The article that you cite is very unconvincing. The premise that some sort of written agreement had been reached between Kyiv and Moscow about the transfer of this territory to the later, in the absence of proving that such a document exists is the height of tomfoolery. That Ukraine decided to continue to provide Crimea with electricity after the anschluss in no way proves that such an accordance ever took place The guy is only grasping for straws.

  256. @A123

    By your standard, everyone who fled Muhammad’s Jihad ~600 AD was ethnically cleansed.

    Perhaps, but it happened an incredibly long time ago, and also has very little to do with the Palestinian Christians, who are at any rate the descendants of those who stayed. It’s also not like the Arab conquests were particularly bloody or cruel, probably rather the opposite, though doubtless they were pretty violent by 21st century standards.

    When will Islam be giving land and reparations to compensate the victims of Muhammad the Colonial Prophet?

    Paying reparations for real or imagined early medieval crimes is not a realistic demand. Moreover, I don’t demand Jewish reparations for anything. I merely provided an explanation why Christian Palestinians might tend to dislike Jews and Israel. The demand that Palestinian Christians should deal with other injustices (many over a millennium old…) before feeling resentment over the injustices that they themselves have suffered strikes me as strange, to say the least.

    • Replies: @Yellowface Anon
  257. iffen says:
    @Boomthorkell

    Thanks.

    I suppose that if I try I can read AaronB’s comment as saying that the reason was realpolitik.

    You are saying that the Druze occupied undesirable terrain, were welcoming and lived in compact settlements. I guess none of these applied to the Palestinian Christians?

    • Replies: @reiner Tor
    , @Boomthorkell
  258. @iffen

    They were also more hated by the Muslims than the Christians, because while Islam provides dhimmitude protection to Christians, none of those protections apply to heretical Muslims or heathens, and the Druze are either Muslim heretics or they are heathens from a Sunni Muslim viewpoint.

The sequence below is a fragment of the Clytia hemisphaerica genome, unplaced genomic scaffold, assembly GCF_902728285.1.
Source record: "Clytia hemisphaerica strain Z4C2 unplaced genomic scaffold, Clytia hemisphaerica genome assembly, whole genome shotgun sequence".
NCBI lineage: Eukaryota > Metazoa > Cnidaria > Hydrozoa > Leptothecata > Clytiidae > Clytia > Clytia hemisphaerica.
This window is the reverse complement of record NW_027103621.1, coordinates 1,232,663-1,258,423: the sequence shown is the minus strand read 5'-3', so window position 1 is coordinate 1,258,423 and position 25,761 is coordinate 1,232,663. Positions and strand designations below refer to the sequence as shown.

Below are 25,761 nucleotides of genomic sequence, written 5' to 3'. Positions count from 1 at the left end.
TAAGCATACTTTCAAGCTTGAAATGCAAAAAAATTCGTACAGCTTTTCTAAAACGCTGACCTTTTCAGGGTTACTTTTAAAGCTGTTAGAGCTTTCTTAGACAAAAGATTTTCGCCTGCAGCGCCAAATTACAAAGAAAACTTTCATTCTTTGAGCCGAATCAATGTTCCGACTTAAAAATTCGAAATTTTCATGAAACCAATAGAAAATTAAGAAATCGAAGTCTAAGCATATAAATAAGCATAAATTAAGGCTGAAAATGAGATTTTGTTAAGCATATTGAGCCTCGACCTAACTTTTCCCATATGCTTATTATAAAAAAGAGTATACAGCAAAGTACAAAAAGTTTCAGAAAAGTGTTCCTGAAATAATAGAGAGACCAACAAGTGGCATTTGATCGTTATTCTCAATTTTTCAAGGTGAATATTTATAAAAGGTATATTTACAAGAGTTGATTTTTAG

259. @reiner Tor

    He’s a crusader LARPer who digs out medieval grudges that has definitely been transformed and made irrelevant over the millenium, especially since late Ottoman times when processes of (failed) national construction came into play and partly blurred ethno-religious boundaries.

  260. iffen says:
    @reiner Tor

    the risks of getting on the wrong side of the stick

    They must still value having the Druze on their side. If I remember correctly, they intervened in the Syrian civil war to the benefit of Druze villages on the other side of the fuzzy line.

    • Replies: @reiner Tor
  261. @Triteleia Laxa

    Sort of true. Europe has more densely settled areas and fewer suburbs even old ones.

  262. @AP

    Soome of this is above exchange rates. The pre Euro EU of the 15 had strong currencies in the 1990’s. Oil prices were low. So oil importers like the EU and Japan were favoured over exporters/near balance countries like the US, UK and Russia. Japan lost its chance for economic leadership with the property bubble collapse but Turkey and China started to surge.

    • Replies: @AP
  263. Dmitry says:
    @Boomthorkell

    Druze in Israel (as opposed to in Golan) live in areas not far above the most “elite Ashkenazi” strip of villages. Daliyat al-Karmel is like 30 minutes of driving from Netanyahu’s cottage in Caesarea, if I recalled accurately.

    Reason that Israeli Druze support Israel (while Golan Druze support Syria), is because they live in separate villages from the other Israeli Arabs (so they are self-determined by “mono-national” village elders), and there is a clause in their religion to support the rulers of the country.

    Golan Druze are an independent community, and they support the Syrian government, as their elders had given allegiance to the Syrian government before Israel conquered the Golan Heights in 1967.